Color Theory

Using Color

For years I have been trying to figure out how to teach a good class on the use of color. Not about color theory (which is useless without being able to apply the concepts) but about the use of color. You see, I think most of us use color rather mindlessly. I mean that we give little thought to how might we deploy this element to service our artistic goals.

Photo of a watercolor palette

A watercolor tray with a chart that shows how the colors behave on paper.

And, to be fair, I can’t blame people for focusing on the technical aspect of this huge topic. It is extremely easy to become overwhelmed with all the technical information out there. Some friends of mine have used the verb “drown” when they talk about navigating the ocean of color supplies, advice, paraphernalia, terms, theory, research, and safety warnings about its use.

But it should all boil down to this simple, essential question: “how should I use color to service my artistic goals?” The answer lies somewhere between what excites you as an artist (your color goals) and your skill level in deploying color to your service. Sometimes we get frustrated by our use of color but we do not know what we should do instead. Words fail. Our own work does not seem to elicit an answer. While most people are able to voice what they are not satisfied with, it is much harder to name what we want when we haven’t had sufficient experience painting. That’s when I ask my students to look for images of the work of one artist that excites them. Then I ask questions. A while later, their color goals have been articulated. If I still feel they are not clear enough I will re-phase them until the student hears something that sounds like what they want.

Here are some color goals my students have articulated:

  • to know when to use vivid color and when to avoid it
  • to express moods
  • to avoid “mud”
  • to make my painting more lively through color
  • to be able to choose a palette appropriate to the media I use
  • to learn how to limit my palette
  • to learn how to choose pigments I like

Once we go through this, it is much easier to look at our paintings with those goals in mind.

Thinking About Color

Photo of a watercolor palette

A watercolor tray with a chart that shows how the colors behave on paper.

“I just start painting very excitedly and the last thing I think about is my palette. Most of the time, composition keep me so busy I completely forget about color.”
“I feel like an outsider during visits to the art store. I must be the only person in the universe that does not know what colors to buy!”
“My palette is so garish. Everything looks fine in the beginning but when I finish I see my colors are too bright for my taste.”

Color is one of the dimensions of design that seems the most inscrutable. While almost everyone can appreciate size, texture and contrast, color perception is highly individual. To complicate matters, as humans we have developed a series of terms to discuss color that vary enormously from person to person. Then there’s color theory. Some of us were taught color theory as a means to learn those specialized color concepts such as the law of simultaneous contrast. Others just remember the tedious exercises.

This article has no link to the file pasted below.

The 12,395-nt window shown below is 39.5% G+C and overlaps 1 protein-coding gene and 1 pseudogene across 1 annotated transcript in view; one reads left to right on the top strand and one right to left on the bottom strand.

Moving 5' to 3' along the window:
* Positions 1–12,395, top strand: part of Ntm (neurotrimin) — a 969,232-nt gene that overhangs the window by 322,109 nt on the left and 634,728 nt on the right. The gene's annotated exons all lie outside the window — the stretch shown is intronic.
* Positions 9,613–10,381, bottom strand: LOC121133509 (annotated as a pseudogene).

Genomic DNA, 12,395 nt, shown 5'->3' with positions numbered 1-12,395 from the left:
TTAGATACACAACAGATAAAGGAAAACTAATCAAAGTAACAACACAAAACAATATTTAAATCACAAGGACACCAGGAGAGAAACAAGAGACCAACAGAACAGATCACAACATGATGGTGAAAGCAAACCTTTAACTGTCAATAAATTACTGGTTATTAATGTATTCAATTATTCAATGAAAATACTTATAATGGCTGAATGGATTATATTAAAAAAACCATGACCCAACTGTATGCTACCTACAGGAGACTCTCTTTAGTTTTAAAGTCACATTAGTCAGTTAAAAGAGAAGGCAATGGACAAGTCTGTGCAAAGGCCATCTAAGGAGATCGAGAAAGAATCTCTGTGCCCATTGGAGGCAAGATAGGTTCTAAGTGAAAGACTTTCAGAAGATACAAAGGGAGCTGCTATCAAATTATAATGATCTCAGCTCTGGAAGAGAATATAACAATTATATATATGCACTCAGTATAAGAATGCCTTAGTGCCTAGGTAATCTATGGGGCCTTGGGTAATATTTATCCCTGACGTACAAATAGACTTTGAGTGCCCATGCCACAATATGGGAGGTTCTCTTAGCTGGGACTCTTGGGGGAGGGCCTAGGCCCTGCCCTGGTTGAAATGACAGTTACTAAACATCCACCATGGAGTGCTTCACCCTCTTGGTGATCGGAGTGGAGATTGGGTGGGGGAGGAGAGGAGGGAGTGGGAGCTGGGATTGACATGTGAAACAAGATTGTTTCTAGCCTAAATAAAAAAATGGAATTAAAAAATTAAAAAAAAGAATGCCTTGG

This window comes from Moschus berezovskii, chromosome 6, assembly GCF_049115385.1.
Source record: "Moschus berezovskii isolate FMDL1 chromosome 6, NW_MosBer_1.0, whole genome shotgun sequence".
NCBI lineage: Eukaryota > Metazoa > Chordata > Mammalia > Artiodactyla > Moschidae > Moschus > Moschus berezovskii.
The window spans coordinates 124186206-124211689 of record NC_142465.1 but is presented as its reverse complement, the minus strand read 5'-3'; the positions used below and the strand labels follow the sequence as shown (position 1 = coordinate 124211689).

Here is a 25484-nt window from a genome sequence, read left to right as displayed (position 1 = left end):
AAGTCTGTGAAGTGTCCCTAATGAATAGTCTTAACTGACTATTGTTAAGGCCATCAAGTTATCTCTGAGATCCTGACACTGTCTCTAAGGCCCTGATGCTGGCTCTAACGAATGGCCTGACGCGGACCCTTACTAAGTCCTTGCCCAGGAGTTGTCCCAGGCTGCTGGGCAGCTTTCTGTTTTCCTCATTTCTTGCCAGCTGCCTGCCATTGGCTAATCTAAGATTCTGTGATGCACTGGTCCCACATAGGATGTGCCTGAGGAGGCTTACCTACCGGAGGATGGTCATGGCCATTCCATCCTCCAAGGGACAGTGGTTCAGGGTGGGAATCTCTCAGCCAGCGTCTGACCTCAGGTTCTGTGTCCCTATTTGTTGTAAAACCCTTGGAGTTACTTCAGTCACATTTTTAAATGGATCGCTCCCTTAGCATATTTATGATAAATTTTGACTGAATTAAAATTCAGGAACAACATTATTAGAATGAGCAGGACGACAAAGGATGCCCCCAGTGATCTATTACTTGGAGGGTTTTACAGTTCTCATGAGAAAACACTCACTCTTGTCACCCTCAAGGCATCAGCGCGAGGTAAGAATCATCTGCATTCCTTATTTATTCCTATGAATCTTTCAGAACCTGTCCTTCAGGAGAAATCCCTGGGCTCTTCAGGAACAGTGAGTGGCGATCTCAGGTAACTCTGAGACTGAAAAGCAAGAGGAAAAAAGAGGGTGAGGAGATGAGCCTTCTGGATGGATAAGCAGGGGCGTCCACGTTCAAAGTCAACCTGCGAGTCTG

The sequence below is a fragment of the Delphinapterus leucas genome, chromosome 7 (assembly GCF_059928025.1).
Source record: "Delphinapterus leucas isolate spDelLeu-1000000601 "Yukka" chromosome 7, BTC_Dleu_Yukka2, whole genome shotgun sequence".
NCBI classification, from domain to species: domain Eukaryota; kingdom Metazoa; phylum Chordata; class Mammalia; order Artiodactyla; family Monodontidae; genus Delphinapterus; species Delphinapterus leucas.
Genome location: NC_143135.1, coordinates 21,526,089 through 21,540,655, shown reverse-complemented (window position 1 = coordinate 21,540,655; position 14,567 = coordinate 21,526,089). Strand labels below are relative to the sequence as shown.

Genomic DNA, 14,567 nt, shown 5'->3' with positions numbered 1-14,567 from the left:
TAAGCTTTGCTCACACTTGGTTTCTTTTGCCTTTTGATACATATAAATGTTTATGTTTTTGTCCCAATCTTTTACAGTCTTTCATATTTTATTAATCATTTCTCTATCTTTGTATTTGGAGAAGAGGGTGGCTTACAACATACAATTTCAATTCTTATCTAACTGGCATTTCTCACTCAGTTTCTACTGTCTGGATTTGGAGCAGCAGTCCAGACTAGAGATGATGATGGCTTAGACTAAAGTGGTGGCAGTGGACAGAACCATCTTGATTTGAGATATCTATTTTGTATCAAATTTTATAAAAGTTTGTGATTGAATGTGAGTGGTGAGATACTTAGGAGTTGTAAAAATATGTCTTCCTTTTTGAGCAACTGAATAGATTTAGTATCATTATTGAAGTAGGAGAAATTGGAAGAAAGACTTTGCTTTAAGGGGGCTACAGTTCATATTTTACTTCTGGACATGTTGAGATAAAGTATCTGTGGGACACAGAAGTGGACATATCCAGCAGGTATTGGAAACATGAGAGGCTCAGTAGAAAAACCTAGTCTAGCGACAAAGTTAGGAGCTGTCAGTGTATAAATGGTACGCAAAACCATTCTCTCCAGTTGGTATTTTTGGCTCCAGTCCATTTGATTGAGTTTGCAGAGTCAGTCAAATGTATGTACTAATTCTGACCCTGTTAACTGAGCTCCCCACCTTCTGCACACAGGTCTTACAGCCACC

Photo of four flower still lives

Student Diane Platner tried out four different color harmonies for this subject.

Is there a way to make sense of color that is friendlier to the average art learner? I would say there are many, but what they all have in common is that they all involve today’s most precious commodity: time. “Serious” art students have for decades gravitated towards instructors with a mastery over color. Those instructors have in turn passed on their methods for making color decisions very much like passing on a recipe. Those students adopt those methods and use them forever.

Then there is the rare instructor who has developed their own teaching technique for helping students figure out color relationships on their own. Some host wonderful, meaningful studio discussions and others, like Josef Albers, have developed interesting exercises to stimulate this type of individual discovery. These two approaches require the context of a class in order for a student to have time to ponder what color is all about. In short, there is no quick and dirty method to “learn color” overnight.

Photo of a finished exercise with two limited palettes.

I send these exercises home as a way for students to experience a limited palette.

All of this would have no meaning if a students is not allowed to engage in the most important aspect of color learning for an artist, which is to integrate this new knowledge into the work they like to do. In my opinion, the only reason we learn about color is to develop and enhance our voice as visual artists. Questions like the role that color plays in our work, the mood that color variations bring to a painting, the importance that adopting a given palette might have or not have. This is why we would take a class, to engage in this type of thinking. No instructor can answer these questions for us. A good teacher will provide the space to answer them.